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The Problem of Racism and Classism Essay

Updated August 9, 2022
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The Problem of Racism and Classism Essay essay

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Two factors in moral and political philosophy are both crucial in understanding the purpose of using philosophy to expand conversation around race and widen our perspective of race as a concept . One of the factors focuses on analyzing extensive conceptual and methodological questions regarding race and morality, and also providing the tools to theorize racial justice; the other factor aids in evaluating specific policies or institutional forms that seek to redress racial inequality, such as affirmative action, racially descriptive representation, the general question of colorblindness in law and policy, residential racial segregation, and racism in the criminal justice system and policing. All of these solutions and issues are a product of none other than institutional racism, which is the idea that the process of racism is a carefully crafted and intentionally designed system that plagues multiple institutions at once ultimately striving to disparage and oppress minorities.

However residential segregation continues to be an overwhelmingly bleak reality among the many other bitter truths about the struggles minorities, specifically African americans face. While other branches of institutional racism are too important in understanding the long-term system of oppression used against people of color, residential segregation continues to provide a fascinating demonstration of the way policy can read one thing but be enforced in a completely separate manner. Understanding Residential Segregation At the dawn of 2018, segregation still plagues the United States of America. Why? African Americans and Whites have yet to integrate residentially. Newly released census data calculates segregation of neighborhoods by using a standard measure of segregation, indicating the percentage of African Americans that would need to change neighborhoods to match the distribution of Whites. It ranges from zero, complete integration, to one hundred, complete segregation.

After examining the United States’s fifty-two largest metropolitan areas with at least twenty thousand African American residents, findings show segregation levels between fifty and seventy (Frey). These numbers are crushingly high­­: more than half of the African American population in these areas would need to move to achieve complete integration. Fifty-seven years after the historic Civil Rights Movement, which led to the abolition of overt segregationist practices in the United States of America, one question must be asked: why does racial division still exist in the United States? Yet in order to answer this question, one must focus on racialization: the concept by which people are sorted into racial categories. The idea that race has an evolving and alterable quality rather than a fixed group characteristic serves as the cornerstone of this concept. More importantly, this idea bares that political constructions and diverse historical practices (e.g. organization of social policy, modes of political participation) shape racial groups’ identity (Omi).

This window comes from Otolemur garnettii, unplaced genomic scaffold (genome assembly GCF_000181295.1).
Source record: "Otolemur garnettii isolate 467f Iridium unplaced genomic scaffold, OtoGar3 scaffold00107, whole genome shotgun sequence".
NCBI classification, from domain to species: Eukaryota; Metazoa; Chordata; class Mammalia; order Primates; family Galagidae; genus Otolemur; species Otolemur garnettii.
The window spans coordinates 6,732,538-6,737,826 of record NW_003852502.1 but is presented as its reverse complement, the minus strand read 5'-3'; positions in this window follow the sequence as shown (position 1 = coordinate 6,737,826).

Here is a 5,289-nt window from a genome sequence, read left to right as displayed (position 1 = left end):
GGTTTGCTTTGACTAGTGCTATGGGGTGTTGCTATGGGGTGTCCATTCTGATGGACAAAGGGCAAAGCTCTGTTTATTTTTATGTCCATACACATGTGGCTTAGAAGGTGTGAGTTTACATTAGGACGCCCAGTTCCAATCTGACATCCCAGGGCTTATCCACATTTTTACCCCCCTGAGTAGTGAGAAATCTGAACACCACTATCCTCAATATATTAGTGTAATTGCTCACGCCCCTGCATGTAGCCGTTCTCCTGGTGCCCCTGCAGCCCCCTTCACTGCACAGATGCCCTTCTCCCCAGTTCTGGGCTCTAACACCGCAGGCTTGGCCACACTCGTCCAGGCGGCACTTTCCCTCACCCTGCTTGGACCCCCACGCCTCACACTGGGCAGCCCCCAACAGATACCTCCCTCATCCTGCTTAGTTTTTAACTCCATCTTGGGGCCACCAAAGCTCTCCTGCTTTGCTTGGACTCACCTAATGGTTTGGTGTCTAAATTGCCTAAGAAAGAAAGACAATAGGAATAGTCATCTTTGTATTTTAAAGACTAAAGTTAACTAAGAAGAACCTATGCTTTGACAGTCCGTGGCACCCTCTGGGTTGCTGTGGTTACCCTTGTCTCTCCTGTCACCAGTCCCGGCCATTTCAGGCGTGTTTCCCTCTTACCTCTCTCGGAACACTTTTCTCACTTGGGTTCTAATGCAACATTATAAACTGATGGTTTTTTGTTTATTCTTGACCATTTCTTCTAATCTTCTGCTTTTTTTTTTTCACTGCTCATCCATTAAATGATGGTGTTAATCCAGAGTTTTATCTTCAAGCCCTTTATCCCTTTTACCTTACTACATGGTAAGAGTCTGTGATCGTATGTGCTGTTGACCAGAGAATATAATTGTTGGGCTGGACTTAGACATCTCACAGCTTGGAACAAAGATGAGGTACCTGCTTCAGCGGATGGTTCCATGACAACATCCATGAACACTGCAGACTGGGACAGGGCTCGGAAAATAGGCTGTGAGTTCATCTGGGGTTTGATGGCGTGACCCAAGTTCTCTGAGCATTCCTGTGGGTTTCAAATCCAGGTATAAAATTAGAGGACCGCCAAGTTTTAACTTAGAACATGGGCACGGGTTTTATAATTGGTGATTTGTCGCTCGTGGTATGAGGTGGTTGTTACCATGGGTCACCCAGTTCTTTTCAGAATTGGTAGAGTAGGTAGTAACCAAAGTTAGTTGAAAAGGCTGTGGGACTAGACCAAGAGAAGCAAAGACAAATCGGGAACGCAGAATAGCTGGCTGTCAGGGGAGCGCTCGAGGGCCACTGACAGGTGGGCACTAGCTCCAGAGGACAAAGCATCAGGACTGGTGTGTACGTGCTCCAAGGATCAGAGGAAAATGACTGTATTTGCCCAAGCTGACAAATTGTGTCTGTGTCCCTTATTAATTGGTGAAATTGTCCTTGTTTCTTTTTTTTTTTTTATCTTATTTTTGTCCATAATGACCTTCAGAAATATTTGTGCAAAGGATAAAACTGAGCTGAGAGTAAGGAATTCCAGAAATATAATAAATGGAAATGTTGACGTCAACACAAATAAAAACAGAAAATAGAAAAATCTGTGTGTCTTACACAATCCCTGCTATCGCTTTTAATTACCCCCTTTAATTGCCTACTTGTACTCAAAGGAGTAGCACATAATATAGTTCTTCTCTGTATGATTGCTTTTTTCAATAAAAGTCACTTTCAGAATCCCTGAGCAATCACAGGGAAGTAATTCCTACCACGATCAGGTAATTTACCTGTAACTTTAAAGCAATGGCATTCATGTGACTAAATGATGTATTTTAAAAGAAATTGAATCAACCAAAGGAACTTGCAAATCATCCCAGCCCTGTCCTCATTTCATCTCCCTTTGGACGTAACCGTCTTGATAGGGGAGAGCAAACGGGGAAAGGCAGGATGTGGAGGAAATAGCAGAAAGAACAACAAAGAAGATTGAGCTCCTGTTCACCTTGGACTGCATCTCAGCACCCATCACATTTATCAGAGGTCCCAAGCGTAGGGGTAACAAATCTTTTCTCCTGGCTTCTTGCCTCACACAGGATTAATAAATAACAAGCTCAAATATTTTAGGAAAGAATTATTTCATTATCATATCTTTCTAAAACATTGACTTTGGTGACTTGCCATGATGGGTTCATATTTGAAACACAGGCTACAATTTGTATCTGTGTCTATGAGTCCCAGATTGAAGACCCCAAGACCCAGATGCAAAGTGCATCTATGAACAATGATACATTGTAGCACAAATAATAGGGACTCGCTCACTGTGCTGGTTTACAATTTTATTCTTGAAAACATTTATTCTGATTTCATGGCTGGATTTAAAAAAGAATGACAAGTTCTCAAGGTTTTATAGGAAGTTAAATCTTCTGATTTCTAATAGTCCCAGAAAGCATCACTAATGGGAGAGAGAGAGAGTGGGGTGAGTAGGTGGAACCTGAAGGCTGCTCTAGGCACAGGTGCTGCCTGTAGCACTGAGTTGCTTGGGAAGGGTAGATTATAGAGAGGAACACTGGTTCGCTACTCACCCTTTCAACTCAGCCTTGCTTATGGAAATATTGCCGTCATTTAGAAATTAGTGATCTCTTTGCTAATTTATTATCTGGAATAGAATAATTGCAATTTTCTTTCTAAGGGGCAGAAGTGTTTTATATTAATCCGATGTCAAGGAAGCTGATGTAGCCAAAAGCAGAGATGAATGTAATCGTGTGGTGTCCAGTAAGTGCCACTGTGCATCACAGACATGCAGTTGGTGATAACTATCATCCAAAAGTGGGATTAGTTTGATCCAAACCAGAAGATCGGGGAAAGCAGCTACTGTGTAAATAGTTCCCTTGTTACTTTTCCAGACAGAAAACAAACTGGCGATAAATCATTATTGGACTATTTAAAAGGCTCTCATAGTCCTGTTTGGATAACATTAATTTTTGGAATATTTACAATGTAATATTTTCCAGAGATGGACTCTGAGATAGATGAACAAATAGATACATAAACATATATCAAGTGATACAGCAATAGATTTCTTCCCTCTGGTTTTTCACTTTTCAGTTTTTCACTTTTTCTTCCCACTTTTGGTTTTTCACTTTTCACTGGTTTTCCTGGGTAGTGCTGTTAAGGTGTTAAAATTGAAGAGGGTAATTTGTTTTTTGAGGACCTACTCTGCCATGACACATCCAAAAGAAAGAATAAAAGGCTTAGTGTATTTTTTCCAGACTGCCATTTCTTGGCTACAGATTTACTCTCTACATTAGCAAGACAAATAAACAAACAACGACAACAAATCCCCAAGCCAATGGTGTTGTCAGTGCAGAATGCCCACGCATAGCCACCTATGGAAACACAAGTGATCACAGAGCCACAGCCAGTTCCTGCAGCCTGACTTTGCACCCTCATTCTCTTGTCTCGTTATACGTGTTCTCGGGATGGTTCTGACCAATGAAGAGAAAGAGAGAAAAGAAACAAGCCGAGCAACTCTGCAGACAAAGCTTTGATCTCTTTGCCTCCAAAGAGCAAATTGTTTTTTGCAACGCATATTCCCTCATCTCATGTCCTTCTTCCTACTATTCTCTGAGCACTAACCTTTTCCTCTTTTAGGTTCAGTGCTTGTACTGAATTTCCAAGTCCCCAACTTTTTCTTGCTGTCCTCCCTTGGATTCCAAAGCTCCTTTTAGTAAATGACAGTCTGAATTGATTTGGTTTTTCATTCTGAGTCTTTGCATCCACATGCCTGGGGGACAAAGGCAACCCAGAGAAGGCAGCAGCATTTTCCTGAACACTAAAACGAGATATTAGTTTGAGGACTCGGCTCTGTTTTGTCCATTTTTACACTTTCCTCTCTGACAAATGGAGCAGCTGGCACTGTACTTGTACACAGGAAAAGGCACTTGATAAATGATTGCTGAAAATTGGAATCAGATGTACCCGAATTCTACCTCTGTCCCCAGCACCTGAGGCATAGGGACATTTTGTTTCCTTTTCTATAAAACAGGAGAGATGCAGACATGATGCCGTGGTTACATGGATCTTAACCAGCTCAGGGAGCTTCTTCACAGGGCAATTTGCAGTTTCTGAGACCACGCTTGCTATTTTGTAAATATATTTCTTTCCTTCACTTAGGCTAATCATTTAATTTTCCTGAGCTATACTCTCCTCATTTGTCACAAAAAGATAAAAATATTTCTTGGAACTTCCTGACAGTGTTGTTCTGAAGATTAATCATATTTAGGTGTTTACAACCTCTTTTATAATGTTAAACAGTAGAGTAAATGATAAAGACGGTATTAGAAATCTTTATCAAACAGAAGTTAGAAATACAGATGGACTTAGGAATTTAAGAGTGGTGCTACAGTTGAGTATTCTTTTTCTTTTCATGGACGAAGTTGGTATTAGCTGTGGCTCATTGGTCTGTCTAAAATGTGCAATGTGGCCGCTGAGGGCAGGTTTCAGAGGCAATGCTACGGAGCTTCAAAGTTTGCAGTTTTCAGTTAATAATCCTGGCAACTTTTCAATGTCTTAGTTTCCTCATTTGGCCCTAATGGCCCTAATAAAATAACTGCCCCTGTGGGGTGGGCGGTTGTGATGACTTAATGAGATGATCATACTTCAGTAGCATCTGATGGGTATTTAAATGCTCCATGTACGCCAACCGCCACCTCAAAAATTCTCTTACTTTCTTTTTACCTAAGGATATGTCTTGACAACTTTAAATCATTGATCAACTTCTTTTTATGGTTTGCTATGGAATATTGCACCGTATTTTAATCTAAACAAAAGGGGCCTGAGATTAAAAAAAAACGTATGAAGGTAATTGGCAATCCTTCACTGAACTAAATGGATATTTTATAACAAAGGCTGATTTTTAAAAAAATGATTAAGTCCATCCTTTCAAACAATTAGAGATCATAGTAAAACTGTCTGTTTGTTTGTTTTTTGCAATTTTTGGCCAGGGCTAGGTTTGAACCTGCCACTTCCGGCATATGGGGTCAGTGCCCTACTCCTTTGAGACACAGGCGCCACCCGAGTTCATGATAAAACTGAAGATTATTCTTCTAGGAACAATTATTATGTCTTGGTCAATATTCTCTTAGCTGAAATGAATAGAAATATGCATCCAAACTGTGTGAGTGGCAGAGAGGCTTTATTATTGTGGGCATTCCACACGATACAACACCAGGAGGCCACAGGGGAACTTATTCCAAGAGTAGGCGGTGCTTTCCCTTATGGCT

For instance, European Americans’ triumph over Mexicans, Native Americans, and Asian immigrants in landownership and labor market positions in the early nineteenth century solidified European Americans’ privileged social status in California for years in the future. Similarly, racial conflicts over federal efforts to disperse low-income housing into U.S. suburbs revealed how the suburban home owner concurs with the construction of white racial identity while low-income/poor home owner concurs with the construction of the African American racial identity (Gotham). With that being said, inherent racism does not exist at the core of the United States infrastructure; rather the United States government creates and maintains social conditions that perpetuate relations of racial supremacy and inferiority.

In relation to the residential homogeneity that pervades the United States, the creation of the National Housing Act of 1934 served as the first governmental policy that worked to construct residential segregation between African Americans and Whites by means of de jure racial discrimination. However, after the passing of the Fair Housing Act of 1968, de facto classism and racism replaced the de jure discrimination that existed before. Redlining, geographic steering, and non exclusionary zoning reveal the practice of racial discrimination in the housing market after the Fair Housing Act of 1968, and various court decisions in reference to these discriminatory practices expose the federal government’s failure to effectively implement the Fair Housing Act of 1968.